Angels are trendy. You can buy angel calendars. You can call up angelic images on the Internet. You can still get angel postage stamps to put on your correspondence. If you go to the bookstore you can pick up a copy of a book like The Angel Book: A Handbook for Aspiring Angels [Karen Goldman, New York: Simon and Schuster, 1992].
Angels even have their own TV show: "Touched By An Angel." Perhaps you've seen it. The show goes something like this: An angel is assigned to help someone become a better human being. After an hour of missed opportunities and setbacks, the angel succeeds. In the episode I watched a few weeks ago, an angel-trainee posed as a United States Postal Worker in order to help a Holocaust survivor trust in God again and reach out to an abused girl after her father dies.
Ok, the plot was a little far-fetched, but the characters in "Touched By An Angel" wrestle with serious questions. They deal with questions like these: Is there a God? If there is a God, would He prevent evils like air pollution? Does God have a plan for your life? Does He answer prayer? Does He love you? Is He there for you when you need Him? One character even wrestled with the threat of divine judgment: "Do you know how much it hurts," he said, "to know that God exists, and that he hates me?" That's a profound question.
"Touched By An Angel" is a good show to have on television because it treats spiritual matters as if they matter. I say that, even though the program's theology isn't always orthodox. Its vision is more humanistic than biblical.
The producers of the show believe in the basic goodness of humanity. As I heard one of the angels say, "Humans get a chance to help people every day, but they won't because they're afraid." It's not that people don't love others because they're sinners, you understand, but because they're afraid. All people need is a little education, you see, not a spiritual transformation. But even if "Touched By An Angel" doesn't always have the right answers, it's nice to hear somebody at least ask the right questions these days. I can imagine that the program may even turn out to be pre-evangelistic for some people, awakening a spiritual desire that won't be satisfied until they meet God themselves.
What intrigues me about "Touched By An Angel" is not so much its portrayal of humans as its portrayal of angels. God is a distant figure on the TV show. He is remote, off-stage. His directions come from somewhere very far away and mysterious. He's not the sort of god with which one has a personal relationship.
Angels, on the other hand, are up close and personal. When you're in trouble, what you really need is an angel. Angels are your companions on life's journey. Here's what they sing at the beginning of the show:
When you walk down that road,
When you carry that load,
I will rise and I will walk with you.
What the "Touched By An Angel" angels do is serve as spiritual mediators between God and man. The underlying message of the show is that God is so distant that you can't expect to have a personal relationship with Him, but you can get in touch with angels. Angels are not threatening. Actually, they're a lot like human beings, which probably explains why they appeal to the post-modern mind.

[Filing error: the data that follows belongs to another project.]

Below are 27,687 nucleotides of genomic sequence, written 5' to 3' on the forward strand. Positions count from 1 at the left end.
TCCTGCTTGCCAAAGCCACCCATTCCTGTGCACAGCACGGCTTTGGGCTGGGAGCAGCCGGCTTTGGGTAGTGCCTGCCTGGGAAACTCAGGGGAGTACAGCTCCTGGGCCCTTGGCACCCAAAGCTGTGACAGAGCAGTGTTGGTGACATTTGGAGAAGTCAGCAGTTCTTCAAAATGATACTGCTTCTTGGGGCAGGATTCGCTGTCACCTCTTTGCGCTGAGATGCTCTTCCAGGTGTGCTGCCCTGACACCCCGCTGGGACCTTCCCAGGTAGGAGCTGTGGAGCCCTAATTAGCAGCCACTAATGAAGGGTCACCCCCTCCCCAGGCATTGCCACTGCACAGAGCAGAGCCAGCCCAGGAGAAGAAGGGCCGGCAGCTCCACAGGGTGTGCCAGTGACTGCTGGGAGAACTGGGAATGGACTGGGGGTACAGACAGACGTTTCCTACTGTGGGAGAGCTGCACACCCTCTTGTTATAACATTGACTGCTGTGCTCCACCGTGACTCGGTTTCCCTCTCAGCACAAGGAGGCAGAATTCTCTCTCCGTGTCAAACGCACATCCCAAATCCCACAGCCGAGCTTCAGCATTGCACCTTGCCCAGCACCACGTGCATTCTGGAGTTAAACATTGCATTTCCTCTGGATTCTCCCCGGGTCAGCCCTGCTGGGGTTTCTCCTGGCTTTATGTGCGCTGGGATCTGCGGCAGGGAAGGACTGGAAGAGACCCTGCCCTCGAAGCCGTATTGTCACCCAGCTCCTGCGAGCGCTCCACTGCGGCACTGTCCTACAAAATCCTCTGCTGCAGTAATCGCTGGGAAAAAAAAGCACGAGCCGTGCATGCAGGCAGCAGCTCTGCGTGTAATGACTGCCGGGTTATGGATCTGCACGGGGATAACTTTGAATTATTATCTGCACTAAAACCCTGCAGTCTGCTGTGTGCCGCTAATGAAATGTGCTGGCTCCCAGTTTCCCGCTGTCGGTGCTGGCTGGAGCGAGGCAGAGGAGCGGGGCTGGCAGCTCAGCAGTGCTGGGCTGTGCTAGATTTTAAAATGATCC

Now it's true that angels are God's helpers. The biblical words for "angel" (Hebrew: malach; Greek: aggelos) mean "messenger." Angels carry out God's instructions. They are God's ambassadors in the world. They are spiritual beings, but they sometimes appear in human form, like the angelic messengers who met Abraham(Genesis 18), or spoke to Samson's parents (Judges 13). On occasion, they give messages to human beings (e.g. Luke 1:26-38), or serve as guardians for God's people (Psalm 91:11-12). But we are not instructed to turn to angels for help. Angels are our servants, not our masters.
When angels are encountered in the Bible, people are usually terrified of them, like the shepherds who were watching their flocks by night (e.g. Luke 2:9). When angels appear in angelic form, they are so glorious that people are tempted to worship them. The apostle John had that experience. He wrote:
I, John, am the one who heard and saw these things. And when I had heard and seen them, I fell down to worship at the feet of the angel who had been showing them to me (Revelation 22:8; cf. 19:10).
The angels in "Touched By An Angel" aren't the kind of creatures you might be tempted to worship—at least not in the episode I saw. They don't quite have it all together. They aren't always sure what they're doing. Sometimes they even bicker. What they are really like is human beings, which explains why they seem within our spiritual reach.
The Bible warns us not to worship angels, or even to have an unhealthy fascination with them. The Apostle Paul wrote:
Do not let anyone who delights in false humility and the worship of angels disqualify you for the prize. Such a person goes into great detail about what he has seen, and his unspiritual mind puffs him up with idle notions (Colossians 2:18).
One reason we shouldn't worship angels is that the angels themselves worship God. Worship is their vocation (Revelation 7:11). It would be inappropriate for us to worship another creature who is worshipping the Creator.
It's also unnecessary. We do not need to turn to angels for help. God is not distant and remote. God sent Jesus Christ to this earth so that we could be close to Him. There is one God and one mediator between God and men, the man Christ Jesus (1 Timothy 2:5). We do not need to go through angels to get to God. When we meet Jesus, we are meeting God Himself, in human flesh. We don't need to be touched by an angel, because God has reached out to touch us in Jesus Christ.
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